Celtics' Stevens respects Pistons' two-big strategy
Detroit — The Pistons are taking a different approach to structuring their roster, with a pair of big men as their building blocks, in Blake Griffin and Andre Drummond. It’s a rarity in the NBA, especially in the new, fast-paced, up-tempo, 3-point shooting offenses that are dominating.
It has worked for their first 30 games together and especially in the first four games this season, when they had combined for more than 200 points as new coach Dwane Casey has retrofitted the offense to Griffin’s ability to handle the ball and score in the paint.
Other teams are taking notice, looking to take Griffin out of the offense, as the Celtics did in their 109-89 victory on Saturday night at Little Caesars Arena.
“These guys, with the amount of production they have from their (big men), it’s pretty unique with their size. As you go through the league, there are very few front lines like this,” Celtics coach Brad Stevens said before the game. “Clearly that’s to take advantage of Blake’s skill set. They’re running a little bit more stuff at the elbow that he’s been doing for a while. So clearly, (Casey) is mixing and matching those two and doing a great job of it obviously.”
Beyond Griffin’s 50-point game against the Sixers, he’s been handling the ball more than anyone else on the team and is doing it from all over the court. At 6-foot-10, he’s a difficult defensive assignment for most players
“Six-foot-10, just being 6-10 doesn’t do much, but when he’s that talented and that good and shoots it that well and handles — he’s averaging four 3s a game right now — and he’s been one of the best post players and passers in the game for a long time,” Stevens said. “Through four games, he’s played as well as anybody in the league.”
When Casey took the reins, he knew the possibilities that having both big men could provide. That included some rebounding mismatches that he didn’t have when he coached the Toronto Raptors.
“One thing we do have an advantage is that we have two of the elite rebounders in the league in Andre Drummond and Blake Griffin,” Casey said. “We don’t want to take for granted that we have those two guys. Everybody has a job to do on the boards, getting rebounds, finding bodies and we still have the athletic ability to run.
“Blake and Andre had done an excellent job of dominating the boards.”
Drummond was coming off a game with 26 points and 22 rebounds and had a double-double in all four games but was held to 18 points and eight rebounds against the Celtics.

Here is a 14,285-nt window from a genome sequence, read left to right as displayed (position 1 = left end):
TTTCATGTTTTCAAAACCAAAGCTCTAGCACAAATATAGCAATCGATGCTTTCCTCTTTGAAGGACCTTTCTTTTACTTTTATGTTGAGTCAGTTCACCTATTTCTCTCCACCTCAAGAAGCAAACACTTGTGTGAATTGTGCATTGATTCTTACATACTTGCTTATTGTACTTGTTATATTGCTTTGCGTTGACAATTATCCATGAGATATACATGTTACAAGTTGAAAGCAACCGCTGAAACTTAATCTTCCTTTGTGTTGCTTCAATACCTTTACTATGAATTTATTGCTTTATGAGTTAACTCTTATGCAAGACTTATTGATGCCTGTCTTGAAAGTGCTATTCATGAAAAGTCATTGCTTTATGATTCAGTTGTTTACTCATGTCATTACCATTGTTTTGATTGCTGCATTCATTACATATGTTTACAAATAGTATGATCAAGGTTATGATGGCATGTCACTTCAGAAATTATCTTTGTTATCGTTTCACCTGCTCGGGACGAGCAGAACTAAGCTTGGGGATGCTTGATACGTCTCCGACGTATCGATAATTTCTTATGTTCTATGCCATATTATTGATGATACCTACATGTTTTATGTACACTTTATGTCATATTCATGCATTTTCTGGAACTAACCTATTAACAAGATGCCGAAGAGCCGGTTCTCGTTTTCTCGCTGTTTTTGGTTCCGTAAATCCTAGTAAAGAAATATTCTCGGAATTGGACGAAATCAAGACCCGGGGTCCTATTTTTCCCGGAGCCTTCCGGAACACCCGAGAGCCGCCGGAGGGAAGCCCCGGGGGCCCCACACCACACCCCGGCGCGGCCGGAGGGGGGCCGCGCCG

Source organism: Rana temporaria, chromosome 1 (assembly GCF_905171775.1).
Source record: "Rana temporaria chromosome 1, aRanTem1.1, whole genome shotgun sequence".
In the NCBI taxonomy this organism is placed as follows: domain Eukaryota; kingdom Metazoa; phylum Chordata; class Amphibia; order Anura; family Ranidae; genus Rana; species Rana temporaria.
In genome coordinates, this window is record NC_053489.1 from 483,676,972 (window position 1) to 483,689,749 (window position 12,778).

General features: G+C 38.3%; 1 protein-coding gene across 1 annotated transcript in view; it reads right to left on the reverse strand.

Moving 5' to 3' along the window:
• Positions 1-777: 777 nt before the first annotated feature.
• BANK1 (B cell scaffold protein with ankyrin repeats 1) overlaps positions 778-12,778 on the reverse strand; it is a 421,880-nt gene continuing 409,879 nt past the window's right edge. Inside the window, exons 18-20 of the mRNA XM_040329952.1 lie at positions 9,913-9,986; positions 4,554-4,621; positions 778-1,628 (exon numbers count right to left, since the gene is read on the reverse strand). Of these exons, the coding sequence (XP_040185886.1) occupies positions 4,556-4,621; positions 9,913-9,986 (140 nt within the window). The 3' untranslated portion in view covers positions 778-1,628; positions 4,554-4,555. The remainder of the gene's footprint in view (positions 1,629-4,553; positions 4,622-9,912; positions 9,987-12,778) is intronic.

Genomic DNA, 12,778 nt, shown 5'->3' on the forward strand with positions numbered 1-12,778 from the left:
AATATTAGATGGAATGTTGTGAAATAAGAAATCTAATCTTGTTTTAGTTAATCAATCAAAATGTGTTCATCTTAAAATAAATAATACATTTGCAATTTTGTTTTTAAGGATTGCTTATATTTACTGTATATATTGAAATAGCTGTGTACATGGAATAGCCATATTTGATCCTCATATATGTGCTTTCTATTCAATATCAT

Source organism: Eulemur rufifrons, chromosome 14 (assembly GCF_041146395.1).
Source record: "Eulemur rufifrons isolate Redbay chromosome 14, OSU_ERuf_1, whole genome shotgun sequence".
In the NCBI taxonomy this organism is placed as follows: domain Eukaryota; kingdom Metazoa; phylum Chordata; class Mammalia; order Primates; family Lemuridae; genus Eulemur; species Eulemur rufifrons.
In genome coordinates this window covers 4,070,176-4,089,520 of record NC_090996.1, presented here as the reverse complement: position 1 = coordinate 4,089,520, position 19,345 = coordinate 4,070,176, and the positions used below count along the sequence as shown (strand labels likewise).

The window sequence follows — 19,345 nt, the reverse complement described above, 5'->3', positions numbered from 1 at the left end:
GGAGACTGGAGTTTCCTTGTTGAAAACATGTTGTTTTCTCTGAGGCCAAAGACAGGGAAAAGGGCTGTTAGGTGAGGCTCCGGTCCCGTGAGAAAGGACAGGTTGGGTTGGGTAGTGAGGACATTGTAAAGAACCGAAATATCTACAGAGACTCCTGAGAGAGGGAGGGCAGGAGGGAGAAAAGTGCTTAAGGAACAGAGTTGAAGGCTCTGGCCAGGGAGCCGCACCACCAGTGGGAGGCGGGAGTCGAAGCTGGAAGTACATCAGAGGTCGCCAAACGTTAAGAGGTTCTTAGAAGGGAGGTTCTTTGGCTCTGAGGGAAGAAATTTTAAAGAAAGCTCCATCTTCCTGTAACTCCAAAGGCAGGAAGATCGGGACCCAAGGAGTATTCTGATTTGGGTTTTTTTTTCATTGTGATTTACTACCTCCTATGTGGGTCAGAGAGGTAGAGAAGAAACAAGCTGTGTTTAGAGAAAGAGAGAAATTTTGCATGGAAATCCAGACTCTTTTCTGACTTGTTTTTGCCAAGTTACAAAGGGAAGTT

With the lopsided score in the second half, Casey went to the bench more, including some minutes for Glenn Robinson III, Bruce Brown and Henry Ellenson. The bench rotation has been a bit shorter in the first few games, as Stanley Johnson and Reggie Bullock have been getting their footing as the starting wings.
Bullock has struggled, starting 4-of-20 from 3-point range, after shooting 45 percent last season. He’s had several shots go in and out and with Luke Kennard (knee sprain) out, the Pistons are looking for outside shooting.
“It’s the same thing Boston just went through. They were shooting horrendously but at some point, your shots will start falling, as long as they’re good rhythm shots,” Casey said. “The back-out pull-up 3s are not the 3s you want to take. The drive-kick-swing 3s and the rotation 3s and around-the-horn 3s into the shot are the ones we want to take.
“Our shooters have to continue to shoot and at some point, they will fall. They just have to keep their confidence. It happens when the ball is moving and you get a rhythm.”
Robinson would seem to be a viable option — and he played nine minutes and shot 1-of-4 from the field — but doesn’t look to be moving into the starting lineup anytime soon.
“There’s nothing going on — there’s no drama,” Casey said, of Robinson as a potential starter. “Everybody is right in that level; that could change the next game. There’s no quarterback controversy.”
Johnson had his best game of the season, with 16 points on 6-of-11 shooting, including three 3-pointers.